Tuesday, September 22, 2009

The Million Med March

Doctors across the nation are furious about health care and aren't going to take it anymore!

From Medscape (subscription required)

"I'm tired, mad as hell, and just not going to take it anymore," says Richard Chudacoff, MD, a gynecologist from Las Vegas. "I am going to Washington, DC. At noon, on Thursday, October 1, 2009, I will be on the Mall with a few other physicians."

Dr. Chudacoff is not talking about vacation plans. Rather, he intends to unite with other physicians in what he calls the Million Med March.

"We simply decided that we will not work that day and perhaps the day before and maybe even the day afterward," says Dr. Chudacoff. "Perhaps we will show the country that physicians are worth more than a $5 copay; that physicians are more important than a mid-level healthcare worker; and that our profession is needed, our services are required, and our practice is a calling to be respected, not a trade that is to be negotiated to the lowest bidder."

A letter posted by Dr. Chudacoff on www.obgyn.net in June has been spreading like wildfire across the Internet, finding its way to personal blogs, discussion groups, and professional forums. On June 23, it was posted to Medscape's Physician Connect (MPC), a physician-only discussion group, where it sparked a flurry of responses. A number of MPC postings suggest that Dr. Chudacoff will have plenty of company on October 1.

"Finally, something constructive," says a dermatologist. "I'll see you in DC on October 1. Some of the office staff, including our nurse, expressed a wish to be there too. Bring spouses and friends and anybody else who actually cares about healthcare in the US."

"I have cleared my schedule and plan to attend," responds a vascular surgeon. "I think this type of grassroots action, unaffiliated with hospitals, insurance companies, or the AMA, is likely to get the most sympathetic attention."

"This is the best proactive effort I have heard from physicians," says an MPC family medicine physician. "Actions speak louder than words."

"I can be there without changing my schedule," adds an anesthesiologist. "I was just terminated from my office-based practice where I have been for 7 years."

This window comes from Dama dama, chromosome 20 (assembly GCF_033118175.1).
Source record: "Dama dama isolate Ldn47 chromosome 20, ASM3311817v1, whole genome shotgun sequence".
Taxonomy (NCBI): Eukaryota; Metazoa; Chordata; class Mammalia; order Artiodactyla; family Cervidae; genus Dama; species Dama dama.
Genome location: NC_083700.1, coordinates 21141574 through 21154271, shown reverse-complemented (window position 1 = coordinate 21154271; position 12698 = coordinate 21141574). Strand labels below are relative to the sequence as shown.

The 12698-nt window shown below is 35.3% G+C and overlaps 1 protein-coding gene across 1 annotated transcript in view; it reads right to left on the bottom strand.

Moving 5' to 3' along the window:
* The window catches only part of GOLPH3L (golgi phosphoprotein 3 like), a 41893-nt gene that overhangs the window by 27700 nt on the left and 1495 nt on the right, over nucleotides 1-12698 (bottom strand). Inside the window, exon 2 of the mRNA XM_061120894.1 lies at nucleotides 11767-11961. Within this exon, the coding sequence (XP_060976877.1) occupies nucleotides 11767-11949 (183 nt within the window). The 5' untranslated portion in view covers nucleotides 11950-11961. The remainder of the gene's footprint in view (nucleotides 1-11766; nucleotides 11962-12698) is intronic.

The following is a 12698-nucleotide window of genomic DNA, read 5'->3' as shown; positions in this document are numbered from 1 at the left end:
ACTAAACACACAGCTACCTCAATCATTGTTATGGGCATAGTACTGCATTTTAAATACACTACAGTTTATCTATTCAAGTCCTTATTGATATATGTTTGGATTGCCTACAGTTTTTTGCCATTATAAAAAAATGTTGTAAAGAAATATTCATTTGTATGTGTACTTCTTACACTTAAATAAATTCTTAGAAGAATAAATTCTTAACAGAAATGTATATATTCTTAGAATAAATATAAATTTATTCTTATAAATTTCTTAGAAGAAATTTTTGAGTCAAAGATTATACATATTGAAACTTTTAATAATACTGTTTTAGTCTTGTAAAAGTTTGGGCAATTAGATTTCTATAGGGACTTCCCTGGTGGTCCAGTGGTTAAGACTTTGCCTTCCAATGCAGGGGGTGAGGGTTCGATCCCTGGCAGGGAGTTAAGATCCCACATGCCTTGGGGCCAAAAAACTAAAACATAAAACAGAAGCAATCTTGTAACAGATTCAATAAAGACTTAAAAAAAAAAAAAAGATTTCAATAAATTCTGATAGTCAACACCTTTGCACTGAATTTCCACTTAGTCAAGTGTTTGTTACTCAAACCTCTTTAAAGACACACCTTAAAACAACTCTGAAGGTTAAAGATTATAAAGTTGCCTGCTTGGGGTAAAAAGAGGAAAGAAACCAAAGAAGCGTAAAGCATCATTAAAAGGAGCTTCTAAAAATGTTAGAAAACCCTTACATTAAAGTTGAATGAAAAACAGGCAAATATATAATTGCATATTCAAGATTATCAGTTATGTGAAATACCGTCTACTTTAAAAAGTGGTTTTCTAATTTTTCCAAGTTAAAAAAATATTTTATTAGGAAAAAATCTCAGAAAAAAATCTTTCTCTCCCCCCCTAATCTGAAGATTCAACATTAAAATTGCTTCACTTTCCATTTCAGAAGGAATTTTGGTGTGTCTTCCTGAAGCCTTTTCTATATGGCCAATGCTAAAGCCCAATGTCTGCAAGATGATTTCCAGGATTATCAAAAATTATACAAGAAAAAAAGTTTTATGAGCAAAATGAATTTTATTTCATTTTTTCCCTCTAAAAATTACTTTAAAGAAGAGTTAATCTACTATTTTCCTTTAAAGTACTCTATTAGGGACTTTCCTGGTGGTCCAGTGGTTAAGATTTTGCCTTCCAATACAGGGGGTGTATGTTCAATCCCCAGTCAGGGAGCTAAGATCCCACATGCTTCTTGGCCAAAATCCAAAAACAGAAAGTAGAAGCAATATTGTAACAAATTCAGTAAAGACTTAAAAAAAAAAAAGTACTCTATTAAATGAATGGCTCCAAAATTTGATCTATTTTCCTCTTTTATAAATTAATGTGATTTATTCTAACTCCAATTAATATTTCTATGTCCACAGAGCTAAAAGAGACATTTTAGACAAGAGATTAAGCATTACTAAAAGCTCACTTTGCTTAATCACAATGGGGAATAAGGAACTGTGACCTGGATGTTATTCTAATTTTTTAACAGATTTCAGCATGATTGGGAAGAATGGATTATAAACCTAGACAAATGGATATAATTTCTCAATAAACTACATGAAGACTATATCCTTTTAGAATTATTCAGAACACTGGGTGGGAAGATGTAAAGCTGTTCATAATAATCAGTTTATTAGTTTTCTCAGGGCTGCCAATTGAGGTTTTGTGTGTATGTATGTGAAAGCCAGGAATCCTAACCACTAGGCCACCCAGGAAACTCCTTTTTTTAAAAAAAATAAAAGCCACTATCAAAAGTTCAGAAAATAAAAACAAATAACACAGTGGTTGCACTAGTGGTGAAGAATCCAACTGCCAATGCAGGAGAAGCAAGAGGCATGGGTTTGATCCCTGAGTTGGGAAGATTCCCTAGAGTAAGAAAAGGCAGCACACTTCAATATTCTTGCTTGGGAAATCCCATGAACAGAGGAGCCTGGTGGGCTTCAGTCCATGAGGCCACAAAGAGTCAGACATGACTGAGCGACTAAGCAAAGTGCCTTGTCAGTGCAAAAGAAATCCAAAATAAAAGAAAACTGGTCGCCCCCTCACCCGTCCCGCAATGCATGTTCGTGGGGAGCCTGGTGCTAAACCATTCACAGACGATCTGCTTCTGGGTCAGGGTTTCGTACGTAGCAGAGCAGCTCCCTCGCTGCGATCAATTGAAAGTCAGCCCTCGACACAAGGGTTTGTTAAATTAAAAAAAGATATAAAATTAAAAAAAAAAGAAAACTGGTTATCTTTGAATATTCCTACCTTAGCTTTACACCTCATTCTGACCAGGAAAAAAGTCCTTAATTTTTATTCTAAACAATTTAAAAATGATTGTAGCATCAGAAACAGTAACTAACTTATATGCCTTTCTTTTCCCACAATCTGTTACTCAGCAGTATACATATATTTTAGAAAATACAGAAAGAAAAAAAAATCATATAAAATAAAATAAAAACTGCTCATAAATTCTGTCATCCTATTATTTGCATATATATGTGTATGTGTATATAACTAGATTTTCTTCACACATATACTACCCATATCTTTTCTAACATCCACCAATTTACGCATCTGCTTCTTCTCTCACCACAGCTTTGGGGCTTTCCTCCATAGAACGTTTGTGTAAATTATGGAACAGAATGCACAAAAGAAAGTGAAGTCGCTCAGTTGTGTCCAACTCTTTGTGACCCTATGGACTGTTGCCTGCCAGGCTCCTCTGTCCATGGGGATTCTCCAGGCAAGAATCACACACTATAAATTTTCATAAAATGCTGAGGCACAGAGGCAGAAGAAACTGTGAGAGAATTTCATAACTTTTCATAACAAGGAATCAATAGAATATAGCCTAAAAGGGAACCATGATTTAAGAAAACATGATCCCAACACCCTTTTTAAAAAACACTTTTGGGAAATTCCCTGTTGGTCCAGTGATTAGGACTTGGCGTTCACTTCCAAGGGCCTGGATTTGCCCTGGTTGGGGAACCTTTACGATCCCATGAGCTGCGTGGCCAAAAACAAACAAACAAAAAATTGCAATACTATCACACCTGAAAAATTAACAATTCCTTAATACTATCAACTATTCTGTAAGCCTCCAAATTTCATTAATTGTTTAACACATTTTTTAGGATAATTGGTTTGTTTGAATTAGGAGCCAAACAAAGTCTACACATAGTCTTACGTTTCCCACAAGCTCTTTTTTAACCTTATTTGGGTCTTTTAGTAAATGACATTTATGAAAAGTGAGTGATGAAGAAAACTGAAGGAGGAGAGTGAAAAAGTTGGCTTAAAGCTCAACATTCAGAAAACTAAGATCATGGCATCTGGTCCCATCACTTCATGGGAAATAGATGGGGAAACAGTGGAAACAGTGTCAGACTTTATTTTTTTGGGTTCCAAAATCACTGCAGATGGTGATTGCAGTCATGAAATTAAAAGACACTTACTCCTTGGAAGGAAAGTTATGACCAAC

One physician's decision to take a stand and unite with his fellow colleagues has given doctors a simple way to show the public and elected officials that healthcare, for them, is not a political agenda. It is their life and livelihood. And in recent weeks, the partisan discussions in the Senate and House of Representatives on healthcare legislation have seemingly marginalized -- and at times even maligned -- physicians.

"I was for nationalized healthcare," says a family medicine physician, "but I thought that meant providing a safety net for needy Americans. But this monster of a bill is something quite different."

"Politicians and payers have turned our profession into a political football," retorts an anesthesiologist.

President Obama's recent tonsillectomy remark, in which he insinuated that doctors make medical decisions based on what they would be paid for a procedure rather than the best treatment for the patient, has further incensed physicians. "As a hard-working, conscientious physician, I am offended. It's like racial stereotyping. Only now it's about a group that is mostly overworked, tired, and saving people's lives," retorts a family medicine practitioner.

It is clear that every day Obama and his marxist minions try to ram this albatross of a "health care" plan down Americans' throats spells more and more certain doom for the far-left power structure of this nation.

The full measure of ire from the American people is yet to be felt, but feel it they will.